Bacteria in the urine may alter the pH level (acid –base balance) and this can trigger the

formation of urinary calculi. In addition urinary tract infection disturbs the flow of fluid in the

body.

The current study showed that (44%) of the patients whose relative have been afflicted with

urinary calculi in comparison with control group is (18%) This finding is in agreement with

other studies, which mentioned that hereditary genetic disorder could increase the risk of

developing renal stone.4,5,10 This could result in the body’s inability to properly absorb

substance ,such as calcium. Consequently a build –up of calcium can lead to the formation of

urinary calculi. In addition, this factor is probably one of the few factors which is not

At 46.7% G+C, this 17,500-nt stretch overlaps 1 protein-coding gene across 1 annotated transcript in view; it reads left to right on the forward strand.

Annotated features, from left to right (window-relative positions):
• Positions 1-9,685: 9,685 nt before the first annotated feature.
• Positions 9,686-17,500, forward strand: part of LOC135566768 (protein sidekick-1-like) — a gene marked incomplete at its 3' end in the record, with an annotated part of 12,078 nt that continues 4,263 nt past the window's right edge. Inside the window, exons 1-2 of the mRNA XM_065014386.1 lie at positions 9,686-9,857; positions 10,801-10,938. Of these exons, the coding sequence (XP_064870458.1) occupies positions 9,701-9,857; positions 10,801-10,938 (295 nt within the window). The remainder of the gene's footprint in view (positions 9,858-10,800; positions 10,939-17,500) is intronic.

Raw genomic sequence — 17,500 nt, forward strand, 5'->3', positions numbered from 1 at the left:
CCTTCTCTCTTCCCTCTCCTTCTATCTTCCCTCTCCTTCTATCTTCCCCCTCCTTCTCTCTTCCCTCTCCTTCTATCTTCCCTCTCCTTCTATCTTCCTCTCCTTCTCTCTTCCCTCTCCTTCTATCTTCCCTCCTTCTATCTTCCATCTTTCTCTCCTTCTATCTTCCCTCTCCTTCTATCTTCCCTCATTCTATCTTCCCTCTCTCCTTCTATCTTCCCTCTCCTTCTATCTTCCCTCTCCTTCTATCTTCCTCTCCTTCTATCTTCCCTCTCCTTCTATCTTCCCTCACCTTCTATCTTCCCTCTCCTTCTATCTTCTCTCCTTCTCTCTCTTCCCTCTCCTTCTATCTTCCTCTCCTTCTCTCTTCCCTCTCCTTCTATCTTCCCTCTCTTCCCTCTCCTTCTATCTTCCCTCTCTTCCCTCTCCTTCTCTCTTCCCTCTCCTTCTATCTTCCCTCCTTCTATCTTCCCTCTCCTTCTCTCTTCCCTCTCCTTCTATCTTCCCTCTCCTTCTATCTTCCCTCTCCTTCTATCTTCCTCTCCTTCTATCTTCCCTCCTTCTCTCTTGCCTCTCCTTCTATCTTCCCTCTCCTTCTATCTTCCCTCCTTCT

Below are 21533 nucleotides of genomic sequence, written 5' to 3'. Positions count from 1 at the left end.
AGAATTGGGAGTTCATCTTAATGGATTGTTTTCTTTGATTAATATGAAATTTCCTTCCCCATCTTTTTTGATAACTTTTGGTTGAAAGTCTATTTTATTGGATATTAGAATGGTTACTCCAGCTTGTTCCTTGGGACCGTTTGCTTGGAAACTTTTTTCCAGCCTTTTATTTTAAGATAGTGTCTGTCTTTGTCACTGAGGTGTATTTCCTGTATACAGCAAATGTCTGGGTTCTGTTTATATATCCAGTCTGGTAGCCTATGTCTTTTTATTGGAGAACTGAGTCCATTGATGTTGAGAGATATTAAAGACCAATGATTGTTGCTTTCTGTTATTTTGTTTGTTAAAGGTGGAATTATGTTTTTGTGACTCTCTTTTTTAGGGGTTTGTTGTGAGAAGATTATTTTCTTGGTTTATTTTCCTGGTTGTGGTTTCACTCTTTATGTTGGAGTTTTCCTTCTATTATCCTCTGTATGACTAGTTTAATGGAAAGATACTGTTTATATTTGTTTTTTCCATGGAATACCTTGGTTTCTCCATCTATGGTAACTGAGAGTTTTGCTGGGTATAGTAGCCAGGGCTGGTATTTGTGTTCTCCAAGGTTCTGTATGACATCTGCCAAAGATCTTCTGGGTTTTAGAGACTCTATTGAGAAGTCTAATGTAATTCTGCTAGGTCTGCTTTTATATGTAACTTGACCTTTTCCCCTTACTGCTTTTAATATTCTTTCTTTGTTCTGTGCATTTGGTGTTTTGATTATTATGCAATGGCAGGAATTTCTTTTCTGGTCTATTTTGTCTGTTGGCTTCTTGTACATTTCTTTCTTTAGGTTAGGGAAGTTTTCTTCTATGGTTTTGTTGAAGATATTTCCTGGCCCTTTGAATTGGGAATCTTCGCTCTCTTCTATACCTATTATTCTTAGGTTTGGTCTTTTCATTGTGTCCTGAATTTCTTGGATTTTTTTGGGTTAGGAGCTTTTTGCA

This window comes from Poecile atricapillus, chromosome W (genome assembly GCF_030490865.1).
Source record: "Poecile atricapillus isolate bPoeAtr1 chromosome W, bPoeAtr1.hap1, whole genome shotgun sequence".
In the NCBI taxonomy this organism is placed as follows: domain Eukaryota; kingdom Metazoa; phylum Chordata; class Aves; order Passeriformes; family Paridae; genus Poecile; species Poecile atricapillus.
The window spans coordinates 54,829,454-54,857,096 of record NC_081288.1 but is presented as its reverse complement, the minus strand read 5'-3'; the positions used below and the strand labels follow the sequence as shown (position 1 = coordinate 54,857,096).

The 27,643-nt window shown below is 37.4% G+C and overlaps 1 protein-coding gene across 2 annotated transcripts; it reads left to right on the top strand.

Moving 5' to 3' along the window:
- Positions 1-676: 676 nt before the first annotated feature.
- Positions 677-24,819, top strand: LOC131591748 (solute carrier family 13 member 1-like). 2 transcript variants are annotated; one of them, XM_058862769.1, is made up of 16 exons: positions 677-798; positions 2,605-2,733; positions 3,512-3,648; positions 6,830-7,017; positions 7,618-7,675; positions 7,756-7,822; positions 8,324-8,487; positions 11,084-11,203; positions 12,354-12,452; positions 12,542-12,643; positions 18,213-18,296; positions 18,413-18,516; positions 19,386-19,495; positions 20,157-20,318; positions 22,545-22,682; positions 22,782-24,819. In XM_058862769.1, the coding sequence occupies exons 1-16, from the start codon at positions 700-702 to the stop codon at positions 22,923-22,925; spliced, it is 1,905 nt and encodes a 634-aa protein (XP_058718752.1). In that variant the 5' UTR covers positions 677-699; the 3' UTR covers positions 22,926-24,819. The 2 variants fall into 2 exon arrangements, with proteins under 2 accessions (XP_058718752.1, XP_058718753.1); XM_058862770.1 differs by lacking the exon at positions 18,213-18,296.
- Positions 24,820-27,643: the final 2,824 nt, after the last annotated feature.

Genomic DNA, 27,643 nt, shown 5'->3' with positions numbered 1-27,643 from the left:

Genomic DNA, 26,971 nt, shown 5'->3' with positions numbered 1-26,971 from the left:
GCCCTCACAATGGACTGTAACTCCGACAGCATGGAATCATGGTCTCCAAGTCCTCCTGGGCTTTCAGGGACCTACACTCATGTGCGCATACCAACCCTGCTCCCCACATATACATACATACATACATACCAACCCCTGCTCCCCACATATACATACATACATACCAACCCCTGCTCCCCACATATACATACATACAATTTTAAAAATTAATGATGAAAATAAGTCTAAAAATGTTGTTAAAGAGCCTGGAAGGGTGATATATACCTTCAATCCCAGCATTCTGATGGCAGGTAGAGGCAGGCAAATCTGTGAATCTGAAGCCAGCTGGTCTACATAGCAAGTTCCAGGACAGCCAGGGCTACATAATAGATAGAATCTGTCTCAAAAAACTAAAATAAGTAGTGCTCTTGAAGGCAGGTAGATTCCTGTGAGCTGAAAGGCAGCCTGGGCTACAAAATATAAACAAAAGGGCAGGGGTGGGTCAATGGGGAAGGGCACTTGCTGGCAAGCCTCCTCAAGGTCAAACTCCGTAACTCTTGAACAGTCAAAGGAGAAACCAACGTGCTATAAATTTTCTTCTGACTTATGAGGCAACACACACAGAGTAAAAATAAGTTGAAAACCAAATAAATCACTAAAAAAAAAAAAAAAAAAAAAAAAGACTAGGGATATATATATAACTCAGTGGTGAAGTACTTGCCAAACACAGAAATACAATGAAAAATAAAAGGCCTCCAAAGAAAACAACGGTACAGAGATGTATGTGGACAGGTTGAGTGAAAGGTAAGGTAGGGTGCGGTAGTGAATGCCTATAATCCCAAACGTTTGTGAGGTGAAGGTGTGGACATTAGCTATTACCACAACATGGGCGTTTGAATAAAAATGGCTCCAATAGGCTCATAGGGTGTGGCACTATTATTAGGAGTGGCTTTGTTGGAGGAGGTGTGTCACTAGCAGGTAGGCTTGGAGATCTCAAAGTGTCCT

preventable.4,5,11

Kavanagh12 in his study about renal stone found that most of renal stones were composed of

calcium oxalate (CaOx), which had commonly been attributed to the presence of high urinary

oxalate output. Bilharziasis may cause bladder calcification and formation of urinary calculi.

WHO report and other studies13-16 found that people with this disease are more liable to

urinary calculi than other people because female ova deposits 300 to 400 eggs a day. Those

move across tissues by action of their prolytic enzymes and enter the bladder, causing severs

inflammation, tissue reaction, fibroses and calcification.

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The current study supports the literatures finding that there were significant differences

between the patients group and the control group P < 0.01, (26%) of the patients had

previously bilharziasis, while only (2%) of the control group had the same disease.

The present study indicated that (33%) of patients had dehydration due to decrease fluid